Search / 53225 results found

from
to
  • Updated

Indiana guard Rob Phinisee (10) shoots around the defense of Nebraska guard Haanif Cheatham (22) during the first half Friday in Bloomington.

  • Updated

Tim Johnson, 56, Oak Hill, Kentucky,  can turn a piece of hard ash or maple wood into a customized bat in three ro four hours on his lathe. 

  • Updated

Tim Johnson, foreground, and his brother Shawn learn the craft of woodworking during their youth years while working for their father, who own…

  • Updated

Tim Johnson makes bats for baseball and softball players of all ages, many of whom play in local recreational leagues and high schools such as…

  • Updated

Robert Redford played Roy Hobbs in the fairytale, but classic 1984 baseball movie, The Natural. His bat was hand-made from a tree split by lig…

  • Updated

OAK HILL, Ky. -- It had the trappings of a scene from The Natural. A hand-crafted bat made from scratch for Tim Johnson’s son J.T.’s summer season in the North Carolina North State League, showcase for college baseball players with big league dreams.

It wasn’t “Wonderboy” made for Roy Hobbs from a tree split by lightning. But it lickety-split earned the reputation of whim-wham lumber from J.T.’s Piedmont Whitetails’ teammates, including the winner of the league’s 2019 home run derby.

From there, word of mouth spread so fast that Tim Johnson’s woodworking hobby moved to the early stage of a budding bat production company, making customized and model bats for baseball and softball players of all ages.

Located in the northeast Kentucky hamlet of Oak Hill, the informally named Big Johnson Bat Company includes marketing maven Madison, Johnson’s niece and a softball player at Thomas More College in Crestview Hills, Kentucky. She sells Johnson bats like they were hotcakes cooked in pork fat.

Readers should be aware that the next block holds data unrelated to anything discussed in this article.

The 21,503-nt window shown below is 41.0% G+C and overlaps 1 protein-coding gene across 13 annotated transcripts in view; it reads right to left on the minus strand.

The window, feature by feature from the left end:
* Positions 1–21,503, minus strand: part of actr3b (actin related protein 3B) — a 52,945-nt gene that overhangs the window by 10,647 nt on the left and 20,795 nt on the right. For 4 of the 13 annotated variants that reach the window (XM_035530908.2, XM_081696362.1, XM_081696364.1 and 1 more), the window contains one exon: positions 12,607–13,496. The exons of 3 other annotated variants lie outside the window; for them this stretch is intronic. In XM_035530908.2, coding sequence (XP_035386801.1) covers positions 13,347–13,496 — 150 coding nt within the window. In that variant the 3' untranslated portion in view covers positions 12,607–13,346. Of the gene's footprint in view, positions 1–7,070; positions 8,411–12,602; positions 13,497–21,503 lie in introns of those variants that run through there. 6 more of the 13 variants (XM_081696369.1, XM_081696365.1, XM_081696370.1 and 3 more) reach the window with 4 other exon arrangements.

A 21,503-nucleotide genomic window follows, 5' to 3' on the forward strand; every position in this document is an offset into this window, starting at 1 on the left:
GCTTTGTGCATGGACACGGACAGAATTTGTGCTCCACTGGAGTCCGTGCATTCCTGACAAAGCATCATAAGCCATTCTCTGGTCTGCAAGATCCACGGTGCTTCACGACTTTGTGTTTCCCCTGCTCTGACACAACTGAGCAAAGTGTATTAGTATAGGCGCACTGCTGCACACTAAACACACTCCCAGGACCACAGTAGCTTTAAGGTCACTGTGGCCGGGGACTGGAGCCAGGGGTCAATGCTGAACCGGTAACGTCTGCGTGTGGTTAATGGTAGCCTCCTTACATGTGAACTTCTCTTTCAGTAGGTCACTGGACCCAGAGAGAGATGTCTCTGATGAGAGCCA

“I had to tell her to quit,” said the 56-year-old Johnson. “I couldn’t make them as fast as she sold them.”

With the assistance of his brother Shawn, Johnson fastidiously lathes blank cylindrical billets of ash or maple into sanded, customized bats, each taking three to four hours. Duplicates of non-customized bats take 20 minutes on a duplicator, a machine designed to ensure the legs on a chair are identical.

Customized bats are made to a hitter’s preferred length, weight and sweet spot. A wood-burning pen brands the barrel, then Johnson hand rubs each bat with seven or eight coasts of lacquer, a task performed in the bathroom of the family home because there’s too much humidity and dust in his workshop.

Johnson’s “plant” is his 576-square-foot garage, jammed with various machines, prototypes, raw wood, tool chests and a refrigerator for drinks in one corner. To cross the sawdust blanketed workspace, you carefully set your foot with each step.

Making bats is Johnson’s night job. During the day he’s an administrator for three area vocational schools, meaning he starts his bat-making around 4 p.m. He normally turns out two customized bats before calling it a night, though he’s made as many as five hand-turned bats in one very long night, an experience he doesn’t plan to repeat.

Johnson works on and off during the week, unless “Madison goes back to a selling rampage, then it’ll be every night.”

The Johnson customized bat sells for $125. Madison-designed bats for training, with an enlarged sweet spot, go for $75. One-handed bats cost $50. Johnson also makes long, lightweight fungo bats for hitting practice balls to fielders.

The Johnson brothers learned wood working at a young age, assisting their father, who owned a used furniture store that included refurnished antiques. They also played baseball in high school and college before taking up successful high school coaching careers. That background has been helpful in bat production, said Tim Johnson.

“I know what a bat needs to feel like,” he said, “if it needs to be balanced or end-loaded, how thick or thin a handle needs to be, if you need a cupped end, a smaller taper on the barrel or a longer barrel, and what type of wood has the qualities that would be most productive with each particular swing.”

Johnson never thought his bat hobby would go this far. Yet he plans to retire from his school administrator’s position sometime next year, then decide whether to make bats for a living -- with the help of his brother Shawn, son J.T. and niece Madison.

They already have a tee-shirt slogan, “Swinging hard wood.” Now all they need is a natural like Roy Hobbs to popularize the power of the Johnson bat.

Zack Klemme is a sports writer for the Ashland, Ky., Daily Independent. Reach him at zklemme@dailyindependent.com.